Rick, you are really a former Delco Moraine brake engineer named Don Schenk, right? You must be. Don was obsessed with the benefits of drum brakes in the face of overwhelming evidence to the contrary.

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Hmmmmm, just think, if the pad dust really did get retained within the drum, the drum would effectively become an opposing pad and nobody would ever have to get a brake job again! :grin:
Of course, those of us who grew up with drum brakes clearly remember having to “ride the brakes” after driving through a puddle to try to get them to dry out and work again! :flushed:


Additionally, the standard drum brakes on many car models were so severely under-sized for the weight of the vehicle, that they were dangerous under certain conditions.
I can still recall the awful feeling of having the brakes on my '71 Charger begin to fade part-way through high-speed panic stops on a couple of occasions. Thank God that I wound up not needing the full braking power in the first case, and that I wound up being able to steer away from the obstruction in the other case.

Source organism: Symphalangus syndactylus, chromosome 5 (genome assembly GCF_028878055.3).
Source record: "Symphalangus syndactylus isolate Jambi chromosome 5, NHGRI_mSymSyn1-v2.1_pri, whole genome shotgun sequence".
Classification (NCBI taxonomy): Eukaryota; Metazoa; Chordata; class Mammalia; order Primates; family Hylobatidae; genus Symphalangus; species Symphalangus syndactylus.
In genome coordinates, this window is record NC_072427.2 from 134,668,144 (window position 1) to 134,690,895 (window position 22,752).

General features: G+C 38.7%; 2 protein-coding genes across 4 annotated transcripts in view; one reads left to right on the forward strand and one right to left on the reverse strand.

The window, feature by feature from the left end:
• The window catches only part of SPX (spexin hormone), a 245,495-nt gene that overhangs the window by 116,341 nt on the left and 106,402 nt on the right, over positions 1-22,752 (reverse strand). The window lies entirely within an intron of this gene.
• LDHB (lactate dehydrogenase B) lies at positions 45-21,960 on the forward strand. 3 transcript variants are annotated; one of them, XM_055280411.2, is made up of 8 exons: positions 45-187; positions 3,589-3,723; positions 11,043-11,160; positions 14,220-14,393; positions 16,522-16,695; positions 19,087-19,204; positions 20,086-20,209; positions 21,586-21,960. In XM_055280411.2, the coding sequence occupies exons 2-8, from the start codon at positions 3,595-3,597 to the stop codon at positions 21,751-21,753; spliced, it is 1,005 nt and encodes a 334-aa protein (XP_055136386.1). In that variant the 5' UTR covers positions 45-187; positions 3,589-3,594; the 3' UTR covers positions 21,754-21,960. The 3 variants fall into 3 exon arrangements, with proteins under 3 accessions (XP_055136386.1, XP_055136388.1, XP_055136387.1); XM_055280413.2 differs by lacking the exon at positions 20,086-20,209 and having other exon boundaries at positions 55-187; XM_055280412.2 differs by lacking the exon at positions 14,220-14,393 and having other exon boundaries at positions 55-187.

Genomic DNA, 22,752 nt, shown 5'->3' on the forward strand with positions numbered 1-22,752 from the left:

As it turned out, there were three “grades” of brake systems on the '71 Charger.
There was a front disk/rear drum setup, there was a “heavy duty” taxi-type drum brake set-up, and–unfortunately–my car (like probably 90% of the '71 Chargers) had the standard (ridiculously undersized) drum brake system that couldn’t handle even ONE high-speed panic stop without severe fading.

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I wish. That would mean I accomplished a heck of a lot more with my life than I have. Where did you hear of this gentleman, I googled him and found many patents in his name, I would like to read more about him. Please do tell.

The Big three were also noted for putting ridiculously undersized tires on vehicles back then, nowadays they put ridiculously oversized wheels and tires on.

I thought of this years ago, if you had grooves that captured the dust for the shoes to ride on in theory could you have everlasting brakes? I am sure there is a reason that would not work, and surely performance would be affected.